But again, even with the best of intentions, I respect a film more for showing a genuine human flaw than portraying a group of people as robots in a film with a sense of humor defined best by a scene where a mother gleefully offers a teenage guest SHIT LOGS on a goddamned silver tray. I almost dare you to try and articulate that one for me in lofty visual terms. That's not subversion, it's pandering. The original film is sloppy. The characters are RAMPAGING, systematically selfish, rotten to the core assholes who didn't care about anyone but themselves. They all went to that "party" to get off in some way. They are Extreme Users. AND the film glorified this. Exploited it for cheap "thrills," using Clear Sexism (I'm not dropping this "bitch" thing- that word is to Night of the Demons what "fuck" is to Blair Witch Project) for laughs, and its sense of humor was morbidly childish. If a roomful of babies or a pet store were set ablaze killing everything alive in it in one scene, the film would have made a joke about it. Because: it thought it was being anarchic. Because the film is pandering, not subversive.

I'll give you credit where it's due: you sure worded your interpretation of the sequel well. To a point, I can't disagree. With your take on what it means. But, in comparison to the original, I sure can. You have not presented a single legit hypocrisy in my view on the films. Those worthless wads in the original were nasty to everyone. These characters here are actual friends who generally give a damn about each other and I believed that. I didn't believe anyone did in the first film, even if it was intended- and, even if they did, I didn't care. The film alienated anyone who would be receptive to a true analogical reading by making the characters impossible to defend. I more than demonstrated that the girls generally couldn't stand the sight of each other and the guys treated them like shit too. Try, just try, to provide proof that this was the same in the sequel.

There are no "good" characters in the movie. They are all irredeemable shits. If a single one of them was portrayed as being irritated by another, it was for the same reason as the person irritating them = entitlement. The user feels entitled to use anyone they want to, and the person they're messing with has been programmed to roll their eyes when they hear anything they don't like. (Something that rubs me a lot like the kind of thing you were hoping I'd buy was true of the sequel.) And, still, the same motivation and mentality remains in their character as all the others: the main blonde female protagonist is portrayed as uptight by virtue of the film Intentionally and Actively Trying to Derive Laughs from the Douchebags. Your argument is invalidated by the entire tone of the film. It isn't trying to say that douchebags suck, they're trying to say "isn't this amusing?" No, it sure as hell isn't. Whether the sister is a plot point or not in the sequel, that film Intentionally and Actively shows that what Shirley (I just looked up her name) is doing to the sister is wrong.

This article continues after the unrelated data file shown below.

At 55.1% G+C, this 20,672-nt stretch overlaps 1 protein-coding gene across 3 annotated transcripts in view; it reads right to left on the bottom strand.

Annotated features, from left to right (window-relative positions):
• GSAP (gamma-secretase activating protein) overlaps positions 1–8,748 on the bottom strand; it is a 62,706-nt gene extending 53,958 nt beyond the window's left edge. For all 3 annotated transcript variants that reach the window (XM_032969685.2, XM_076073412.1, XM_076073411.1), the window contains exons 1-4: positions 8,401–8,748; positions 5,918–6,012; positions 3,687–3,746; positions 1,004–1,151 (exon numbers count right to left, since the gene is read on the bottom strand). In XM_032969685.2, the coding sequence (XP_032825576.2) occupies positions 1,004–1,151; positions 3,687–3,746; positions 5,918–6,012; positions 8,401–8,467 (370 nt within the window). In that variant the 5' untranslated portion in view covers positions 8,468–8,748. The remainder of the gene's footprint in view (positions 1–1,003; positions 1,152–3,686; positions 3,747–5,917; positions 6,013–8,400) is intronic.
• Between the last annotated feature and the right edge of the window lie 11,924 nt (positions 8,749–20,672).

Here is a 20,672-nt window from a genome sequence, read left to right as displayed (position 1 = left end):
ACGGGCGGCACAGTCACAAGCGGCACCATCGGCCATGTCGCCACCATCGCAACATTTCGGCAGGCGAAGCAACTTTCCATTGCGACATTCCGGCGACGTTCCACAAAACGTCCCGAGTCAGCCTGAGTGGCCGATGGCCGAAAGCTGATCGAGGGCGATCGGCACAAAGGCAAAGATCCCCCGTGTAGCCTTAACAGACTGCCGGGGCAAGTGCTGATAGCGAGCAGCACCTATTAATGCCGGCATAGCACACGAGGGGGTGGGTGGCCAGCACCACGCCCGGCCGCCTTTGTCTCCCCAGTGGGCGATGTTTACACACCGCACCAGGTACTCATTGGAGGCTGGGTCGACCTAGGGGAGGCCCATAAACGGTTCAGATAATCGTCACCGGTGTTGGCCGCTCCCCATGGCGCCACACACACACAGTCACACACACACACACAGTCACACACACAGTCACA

I respect the sequel for showing us this because, even if the original had better intentions, it meant to grate on the viewer. And that is no case of a genre-necessity being filled. The film is at-heart a horror-comedy with a shitty sense of humor (literally, if you remember the poo sticks scene) and I don't consider a genre necessity stopping the train to scan non-characters for cheap exploits. And, if I did, Class of Nuke 'Em High did it much better. The film remained a silly, antagonistic horror-comedy while being a compellingly ugly, nasty, gritty, cheap thing as a realized effect (I consider the film a far greater stamp of Troma's than their calling card, Toxic Avenger) rather than a blueprint- the whole film made me feel dirty and creeped me out, which stuck with me, instead of merely pissing me off. Demons stuck with me too but watching the film was a waste of my time. That's not what I expect to be left with as a feeling after watching a film as hyped up as this one. Especially when you start examining it and find conclusively that it's nothing more than pandering.


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So parading shitty, detestable, hateful, irredeemably I.Q.-impaired characters around like it's a great act of anarchy against the church when it's just plain old hormones everyone else has still passes that litmus test? Seems rather arbitrary to me.